Plan your cabinets. Standard counter depth is 25", which the cabinets themselves being 24" to allow for a 1" countertop lip. Standard counter height is 36", with the cabinets usually being around 34.5" tall to allow room for the countertop material. For upper (or wall) cabinets, add 18-20" to the 36" counter height. Any space left over between that distance and your ceiling is fair game for upper cabinets. The cabinet width can be anywhere from 12-60", but always should be made in 3" increments. The most common sizes are 15", 18", 21", and 24". Always account for the size of the doors you want and can buy when planning the width of your cabinets.
Cut the sides. Cut out the side pieces out of 3/4" MDF, plywood, or an appropriate type of laminate. As the sides will not be seen, the material appearance does not matter, only the strength and durability. These panels will be 34.5" high and 24" wide. Clamp the two sides together and then use a jigsaw to cut a 3x5.5" toe-kick in one corner of the panels. This will be your bottom front corner.
If making upper or wall cabinets, the measurements should reflect your personal tastes. Standard depth is around 12-14". Height depends on how tall you want them to be and how high your ceilings are. The toe kick is obviously unnecessary in this case.
Cut the bottom. The bottom piece will be 24" deep but the width will depend on the dimensions of your kitchen. Make sure that the width of the bottom section accounts for the width that will be added by the side pieces being added on either side.
Again, for wall cabinets, the depth will be somewhere between 12-14", not 24". You will want to cut two of these pieces per cabinet for wall cabinets.
Cut the front and back base panels. Use 1x6 lumber and cut two pieces to the width that you cut your bottom panel. Skip this step if making wall cabinets.
Cut the top brace panels. Cut two more pieces at the same width to hold the top ends together. Skip this step if making wall cabinets.
Cut the facing panels. The facing panels will be assembled like a picture frame and will be the main part of the cabinets that show. Since this is the case, you will want to use dimensional lumber in a wood that appeals to you in order to make these panels. Good sizes to use, depending on the part of the face and the style you want, include 1x2, 1x3, and 1x4.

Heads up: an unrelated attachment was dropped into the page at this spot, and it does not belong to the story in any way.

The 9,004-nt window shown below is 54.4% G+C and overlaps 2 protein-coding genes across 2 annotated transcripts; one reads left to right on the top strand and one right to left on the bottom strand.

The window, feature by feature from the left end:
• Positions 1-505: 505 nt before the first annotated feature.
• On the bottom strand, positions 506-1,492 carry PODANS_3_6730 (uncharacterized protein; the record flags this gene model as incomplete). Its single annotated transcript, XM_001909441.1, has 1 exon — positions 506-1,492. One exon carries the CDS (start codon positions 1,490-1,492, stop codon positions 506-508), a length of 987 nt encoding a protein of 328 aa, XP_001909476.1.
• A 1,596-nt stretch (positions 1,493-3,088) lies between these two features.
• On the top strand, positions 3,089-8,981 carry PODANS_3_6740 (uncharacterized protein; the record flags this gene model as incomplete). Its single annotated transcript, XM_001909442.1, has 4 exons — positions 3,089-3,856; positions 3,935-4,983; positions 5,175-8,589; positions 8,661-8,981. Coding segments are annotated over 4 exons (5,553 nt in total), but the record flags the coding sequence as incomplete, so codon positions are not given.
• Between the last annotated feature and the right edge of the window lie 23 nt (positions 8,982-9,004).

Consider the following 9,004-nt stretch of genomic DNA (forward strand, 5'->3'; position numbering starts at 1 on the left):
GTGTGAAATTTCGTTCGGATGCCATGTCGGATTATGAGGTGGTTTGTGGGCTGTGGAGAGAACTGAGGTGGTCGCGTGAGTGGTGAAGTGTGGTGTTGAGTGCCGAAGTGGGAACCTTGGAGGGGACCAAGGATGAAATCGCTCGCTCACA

Join the base panels to the bottom. Align and glue the base panels so that one flat face is flush with the back edge of the panel and the other is 3" back from the front end. Then, using butt joints, screw through the cabinet base and into the edge of the panels. Pilot holes are a good idea here.
Join the sides to the bottom. Glue and then secure (again with butt joints) the side panels to the base and bottom structure, fitting the toe-kick in with the gap you made. Make sure all of the edges are flush. Clamps and angle measuring tools can make this easier.
Secure the top brace panels. Next glue and secure (so many butt joints) the back brace panel so that it will sit flat against the wall. The front brace panel should be placed so that it will sit flush with the countertop, once the countertop is placed.
Nail on a back panel. Measure and then screw a 1/2" plywood back panel into place. A thicker back panel will be needed for wall cabinets, like 3/4" MDF.
Reinforce the joints. Now, reinforce all the joints with corner brackets and screws
Install the shelves. Measure, mark, and level locations for at least four corner brackets (two to a side) and then slide in the shelves. Wait to add the shelves for wall cabinets.
Add the facing panels. Assemble the facing panels into one unit like you would assemble a picture frame. You can use flat joints or you can miter them. Pocket holes, dowels, or mortise and tenon joints should be used, according to your skill level, to join the pieces together. Nail and the countersink the nails to attach the completed face to the cabinet.
Place the cabinets. Place the cabinets in their location. Screw through the back panel and into the wall studs to secure the cabinet it place. Upper cabinets may require more support, such as L brackets (than can be covered up by a backsplash), if you plan to put heavy items such as dishes in the cabinet.
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